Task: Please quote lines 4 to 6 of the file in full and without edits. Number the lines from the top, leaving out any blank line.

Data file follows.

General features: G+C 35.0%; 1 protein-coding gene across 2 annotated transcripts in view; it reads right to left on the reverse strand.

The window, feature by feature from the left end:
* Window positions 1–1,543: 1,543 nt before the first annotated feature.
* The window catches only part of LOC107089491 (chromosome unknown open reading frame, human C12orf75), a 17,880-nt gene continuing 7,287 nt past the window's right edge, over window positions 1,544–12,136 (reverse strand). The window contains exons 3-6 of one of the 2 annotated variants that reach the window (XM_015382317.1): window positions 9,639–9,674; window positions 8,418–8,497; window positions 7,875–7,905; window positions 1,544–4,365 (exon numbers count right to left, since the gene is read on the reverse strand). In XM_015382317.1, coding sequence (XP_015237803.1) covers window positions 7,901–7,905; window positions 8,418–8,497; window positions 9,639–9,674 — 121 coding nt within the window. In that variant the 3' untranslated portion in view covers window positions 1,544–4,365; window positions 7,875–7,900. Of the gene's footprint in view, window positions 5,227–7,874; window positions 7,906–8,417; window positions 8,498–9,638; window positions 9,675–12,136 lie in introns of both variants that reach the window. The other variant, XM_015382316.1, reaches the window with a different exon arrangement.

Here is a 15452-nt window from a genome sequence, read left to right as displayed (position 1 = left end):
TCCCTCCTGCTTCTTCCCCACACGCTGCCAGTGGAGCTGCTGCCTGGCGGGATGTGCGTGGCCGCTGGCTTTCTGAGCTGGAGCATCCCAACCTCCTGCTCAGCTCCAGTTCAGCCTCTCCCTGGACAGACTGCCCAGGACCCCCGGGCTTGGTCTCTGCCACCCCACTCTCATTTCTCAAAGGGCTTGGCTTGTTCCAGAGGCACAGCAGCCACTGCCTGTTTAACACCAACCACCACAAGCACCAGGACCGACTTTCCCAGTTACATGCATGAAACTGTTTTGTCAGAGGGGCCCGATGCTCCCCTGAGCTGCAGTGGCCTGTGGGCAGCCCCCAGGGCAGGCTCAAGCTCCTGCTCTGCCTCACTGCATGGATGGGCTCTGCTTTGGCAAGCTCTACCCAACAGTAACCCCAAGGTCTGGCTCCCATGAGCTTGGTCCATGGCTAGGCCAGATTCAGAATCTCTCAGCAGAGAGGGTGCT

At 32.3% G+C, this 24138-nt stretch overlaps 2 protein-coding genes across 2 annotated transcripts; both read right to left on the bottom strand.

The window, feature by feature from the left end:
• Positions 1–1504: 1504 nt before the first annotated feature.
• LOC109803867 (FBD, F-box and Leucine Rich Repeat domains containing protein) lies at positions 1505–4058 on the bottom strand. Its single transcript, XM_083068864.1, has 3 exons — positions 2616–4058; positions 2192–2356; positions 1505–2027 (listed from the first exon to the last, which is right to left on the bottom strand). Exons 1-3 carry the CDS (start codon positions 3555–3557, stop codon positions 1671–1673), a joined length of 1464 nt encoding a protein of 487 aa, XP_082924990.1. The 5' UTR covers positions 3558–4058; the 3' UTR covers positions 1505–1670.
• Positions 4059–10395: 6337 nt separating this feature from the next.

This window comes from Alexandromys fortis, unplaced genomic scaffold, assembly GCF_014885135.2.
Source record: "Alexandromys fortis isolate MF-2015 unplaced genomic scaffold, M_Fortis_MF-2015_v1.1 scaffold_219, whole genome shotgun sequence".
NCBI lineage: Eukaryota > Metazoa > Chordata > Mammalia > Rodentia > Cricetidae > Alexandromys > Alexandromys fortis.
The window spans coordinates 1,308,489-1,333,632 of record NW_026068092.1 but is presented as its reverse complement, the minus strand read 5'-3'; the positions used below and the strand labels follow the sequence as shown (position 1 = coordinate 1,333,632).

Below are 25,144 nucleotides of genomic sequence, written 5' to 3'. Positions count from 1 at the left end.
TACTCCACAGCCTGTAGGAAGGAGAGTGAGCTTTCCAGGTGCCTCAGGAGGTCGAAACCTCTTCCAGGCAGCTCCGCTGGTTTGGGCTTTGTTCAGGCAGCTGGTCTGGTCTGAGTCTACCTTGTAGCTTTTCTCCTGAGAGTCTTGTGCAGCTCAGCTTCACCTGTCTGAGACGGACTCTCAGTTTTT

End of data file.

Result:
* The window catches only part of LOC107089491 (chromosome unknown open reading frame, human C12orf75), a 17,880-nt gene continuing 7,287 nt past the window's right edge, over window positions 1,544–12,136 (reverse strand). The window contains exons 3-6 of one of the 2 annotated variants that reach the window (XM_015382317.1): window positions 9,639–9,674; window positions 8,418–8,497; window positions 7,875–7,905; window positions 1,544–4,365 (exon numbers count right to left, since the gene is read on the reverse strand). In XM_015382317.1, coding sequence (XP_015237803.1) covers window positions 7,901–7,905; window positions 8,418–8,497; window positions 9,639–9,674 — 121 coding nt within the window. In that variant the 3' untranslated portion in view covers window positions 1,544–4,365; window positions 7,875–7,900. Of the gene's footprint in view, window positions 5,227–7,874; window positions 7,906–8,417; window positions 8,498–9,638; window positions 9,675–12,136 lie in introns of both variants that reach the window. The other variant, XM_015382316.1, reaches the window with a different exon arrangement.

Here is a 15452-nt window from a genome sequence, read left to right as displayed (position 1 = left end):
TCCCTCCTGCTTCTTCCCCACACGCTGCCAGTGGAGCTGCTGCCTGGCGGGATGTGCGTGGCCGCTGGCTTTCTGAGCTGGAGCATCCCAACCTCCTGCTCAGCTCCAGTTCAGCCTCTCCCTGGACAGACTGCCCAGGACCCCCGGGCTTGGTCTCTGCCACCCCACTCTCATTTCTCAAAGGGCTTGGCTTGTTCCAGAGGCACAGCAGCCACTGCCTGTTTAACACCAACCACCACAAGCACCAGGACCGACTTTCCCAGTTACATGCATGAAACTGTTTTGTCAGAGGGGCCCGATGCTCCCCTGAGCTGCAGTGGCCTGTGGGCAGCCCCCAGGGCAGGCTCAAGCTCCTGCTCTGCCTCACTGCATGGATGGGCTCTGCTTTGGCAAGCTCTACCCAACAGTAACCCCAAGGTCTGGCTCCCATGAGCTTGGTCCATGGCTAGGCCAGATTCAGAATCTCTCAGCAGAGAGGGTGCT